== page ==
Alan Bronec lauded for dedication to the Missoula Robotics Team

By: Nathan Bronec
20 June 2017

In May, CTA principal and electrical engineer (and, incidentally, my dad) Alan Bronec received an award from Missoula County Public Schools (MCPS) for being an Outstanding Mentor to Missoula Robotics Team 3216 over the last eight years. Alan’s involvement with the team began my first year of high school when a teacher approached me about joining a newly-founded FIRST robotics team. I went home that night and told him about it, then asked if he would like to be a mentor. Given his profession, Alan seemed like a natural mentor on the electrical side. However, during that first meeting, his attention quickly diverted to helping students trying to build different mechanisms for the robot.

From that moment forward, Alan’s cemented his role as the team’s head fabrication mentor. Every season, I have witnessed him helping students develop cardboard prototypes — sometimes they’re just napkin sketches — into final robots in just under six weeks. When I asked Alan how he is able to help the students build such elaborate mechanisms, he attributed it to his experience of growing up on a farm and fixing broken equipment.

In his role as mentor, Alan has pushed to keep Missoula’s robotics program flourishing. After the first two years, Alan and the other mentors got together with the superintendent of MCPS to expand the program and incorporate students from all the local high schools. Alan’s advocacy has also increased support in the local community — which led to fellow CTA employees Michael Kaufman and me becoming mentors for the team in the years since. Similar to what was introduced in Washington state a few years ago, Alan has made it a long-term goal to get the Montana legislature to allocate funding to help start robotics programs throughout the state. As of now, I only know of two FRC teams in Montana, located in Missoula and Manhattan.

Alan’s hard work in and out of the shop gained the attention of not only the school board but also of the students. This year, the club approached the other mentors, informing them of their decision to nominate Alan for the Woodie Flowers Award, the highest accolade FIRST program mentors can receive. In order to do this, students write a letter about Alan as a mentor; this, in part, is what they said in theirs:

Early in 2010, the recently-established Missoula Robotics Team began work competing in their first FRC competition. Yearning for success, the team knew that even the best robots are not built without guidance and help. In search of leadership, Missoula Robotics stumbled upon a gentle giant. From the very beginning, Alan Bronec became the backbone of Missoula Robotics. Since its inception in 2010, the Missoula Robotics team has gone through many changes, with one of the only main constants being Alan’s dedication to helping the student members of the team succeed in their endeavors.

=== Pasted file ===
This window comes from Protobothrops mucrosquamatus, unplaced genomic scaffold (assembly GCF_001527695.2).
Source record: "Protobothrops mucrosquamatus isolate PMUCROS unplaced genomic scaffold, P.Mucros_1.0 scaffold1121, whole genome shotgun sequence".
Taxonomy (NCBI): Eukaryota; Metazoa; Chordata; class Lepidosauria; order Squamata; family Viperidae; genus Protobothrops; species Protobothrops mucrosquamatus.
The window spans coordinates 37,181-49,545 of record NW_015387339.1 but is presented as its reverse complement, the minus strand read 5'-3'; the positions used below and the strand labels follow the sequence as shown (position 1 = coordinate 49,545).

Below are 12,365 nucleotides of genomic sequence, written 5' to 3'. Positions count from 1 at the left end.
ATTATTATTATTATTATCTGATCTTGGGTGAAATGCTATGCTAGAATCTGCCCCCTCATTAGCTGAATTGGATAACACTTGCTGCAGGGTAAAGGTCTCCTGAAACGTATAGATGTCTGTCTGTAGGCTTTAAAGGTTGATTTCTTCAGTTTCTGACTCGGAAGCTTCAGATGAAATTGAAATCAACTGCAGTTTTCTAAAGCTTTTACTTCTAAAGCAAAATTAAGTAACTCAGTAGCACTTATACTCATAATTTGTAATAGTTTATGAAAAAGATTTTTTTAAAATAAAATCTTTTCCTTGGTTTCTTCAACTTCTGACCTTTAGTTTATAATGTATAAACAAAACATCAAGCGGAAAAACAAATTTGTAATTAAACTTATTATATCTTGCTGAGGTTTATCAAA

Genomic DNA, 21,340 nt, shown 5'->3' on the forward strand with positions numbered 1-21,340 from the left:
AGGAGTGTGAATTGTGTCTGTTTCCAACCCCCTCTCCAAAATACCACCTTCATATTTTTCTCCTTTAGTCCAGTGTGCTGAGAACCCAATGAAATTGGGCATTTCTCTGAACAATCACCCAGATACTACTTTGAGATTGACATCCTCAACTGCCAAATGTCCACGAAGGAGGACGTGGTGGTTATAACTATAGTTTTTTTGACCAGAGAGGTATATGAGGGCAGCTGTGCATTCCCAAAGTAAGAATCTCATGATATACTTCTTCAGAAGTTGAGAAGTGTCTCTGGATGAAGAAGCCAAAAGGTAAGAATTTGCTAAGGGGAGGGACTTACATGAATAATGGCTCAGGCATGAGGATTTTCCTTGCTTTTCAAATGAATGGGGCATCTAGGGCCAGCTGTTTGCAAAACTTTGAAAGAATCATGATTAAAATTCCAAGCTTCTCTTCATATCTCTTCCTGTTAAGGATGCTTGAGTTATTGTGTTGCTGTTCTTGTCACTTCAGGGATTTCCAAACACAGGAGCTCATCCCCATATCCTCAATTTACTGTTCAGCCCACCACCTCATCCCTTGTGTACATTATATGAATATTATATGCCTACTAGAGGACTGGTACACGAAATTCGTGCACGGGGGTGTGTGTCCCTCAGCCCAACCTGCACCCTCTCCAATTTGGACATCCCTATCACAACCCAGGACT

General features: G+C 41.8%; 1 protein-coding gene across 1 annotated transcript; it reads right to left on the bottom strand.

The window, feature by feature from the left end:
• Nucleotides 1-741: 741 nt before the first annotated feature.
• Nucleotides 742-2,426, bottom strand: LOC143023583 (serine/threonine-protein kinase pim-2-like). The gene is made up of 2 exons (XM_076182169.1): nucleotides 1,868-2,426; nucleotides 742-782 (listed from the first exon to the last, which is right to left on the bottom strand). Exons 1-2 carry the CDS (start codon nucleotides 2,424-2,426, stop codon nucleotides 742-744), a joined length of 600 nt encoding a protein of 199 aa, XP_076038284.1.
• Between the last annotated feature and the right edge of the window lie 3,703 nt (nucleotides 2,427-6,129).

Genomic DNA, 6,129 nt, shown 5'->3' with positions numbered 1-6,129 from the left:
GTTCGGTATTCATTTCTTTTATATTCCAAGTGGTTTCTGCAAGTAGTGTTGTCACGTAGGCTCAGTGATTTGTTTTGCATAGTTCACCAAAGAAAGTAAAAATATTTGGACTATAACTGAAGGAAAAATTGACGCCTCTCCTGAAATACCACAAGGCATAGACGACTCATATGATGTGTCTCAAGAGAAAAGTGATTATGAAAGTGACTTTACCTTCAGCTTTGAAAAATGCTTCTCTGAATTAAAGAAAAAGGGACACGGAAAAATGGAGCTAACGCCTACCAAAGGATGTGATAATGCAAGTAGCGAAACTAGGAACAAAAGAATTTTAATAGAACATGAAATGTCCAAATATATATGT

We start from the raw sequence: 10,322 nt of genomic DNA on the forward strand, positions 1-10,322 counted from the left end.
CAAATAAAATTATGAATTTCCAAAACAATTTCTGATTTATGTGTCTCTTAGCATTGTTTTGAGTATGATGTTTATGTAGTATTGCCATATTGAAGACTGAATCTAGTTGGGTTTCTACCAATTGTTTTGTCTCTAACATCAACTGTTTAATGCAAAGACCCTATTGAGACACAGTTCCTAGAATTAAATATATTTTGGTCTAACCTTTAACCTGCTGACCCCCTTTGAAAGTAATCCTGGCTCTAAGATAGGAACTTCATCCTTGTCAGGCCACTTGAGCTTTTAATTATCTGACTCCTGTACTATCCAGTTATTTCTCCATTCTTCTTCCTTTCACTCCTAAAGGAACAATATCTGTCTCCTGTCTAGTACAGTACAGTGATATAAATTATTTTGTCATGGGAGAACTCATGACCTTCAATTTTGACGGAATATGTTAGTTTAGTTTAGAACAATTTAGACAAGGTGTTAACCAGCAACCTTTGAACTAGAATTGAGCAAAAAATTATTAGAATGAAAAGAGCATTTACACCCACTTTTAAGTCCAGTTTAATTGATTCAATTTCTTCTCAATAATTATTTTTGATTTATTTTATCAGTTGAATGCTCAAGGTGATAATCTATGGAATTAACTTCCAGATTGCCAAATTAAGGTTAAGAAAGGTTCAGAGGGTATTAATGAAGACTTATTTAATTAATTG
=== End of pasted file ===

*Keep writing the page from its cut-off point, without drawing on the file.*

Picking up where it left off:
Alan begins each build season by making pancakes and bacon in a CTA conference room while team members watch the unveiling of that year’s challenge. Accompanying the smell of his cooking, there is an obvious excitement for the upcoming build season in the air on this morning. Each day, he comes to practice with a smile on his face that sets the tone for a fun day of work. In addition to a positive attitude that can brighten the mood of any grumpy teenager, Alan strives to bring the very best out of each student he mentors. Throughout the build season, Alan allows the students to let their imaginations guide the process. He truly sees the value of independent study and the role making mistakes plays in learning about engineering.

In FRC spirit, team 3216 Missoula Robotics graciously nominates our mentor Alan Bronec for the Woodie Flowers Award. Alan’s character embodies all of the FIRST mission statement in which he exhibits every day at robotics. Alan constantly demonstrates the meaning of being a gracious professional by showing how to work with integrity and sensitivity. However, meetings are not the only place Alan inspires the team; at competition, Alan encourages cooperation and gracious professionalism by helping other teams when in need. All things considered, Missoula Robotics would not be a team without the inspiration we have from our mentor, Alan. I hope we have inspired you just like Alan has inspired us daily.

Unfortunately, the award committee did not select Alan as a finalist for the Woodie Flowers Award. However, I find the above letter speaks volumes for the FRC Program and the quality of mentors that are working with the next generation that will likely one day be immersed in the STEM field, as have a large majority of past students from this team. I know Alan and other mentors like him are a reason I pursued and finished my engineering degree this year. I can’t wait to see what becomes of the team in the years to come as the younger generation that has been a part of robotics since elementary school joins the high school team. It’s nice to know that, through everything, Alan will always be there to not only help the students — and also my fellow mentors — become better at what they do.

I strongly encourage others to look at the FIRST website and discover what volunteer opportunities are available in your local community. I know that teams are always looking for mentors, and they can put to great use the expertise of engineers, graphic designers, business-minded individuals, and project managers, among many other disciplines — and all across the country.

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    • Puru Shah 2 years ago

      Congrats Alan. Keep inspiring the students.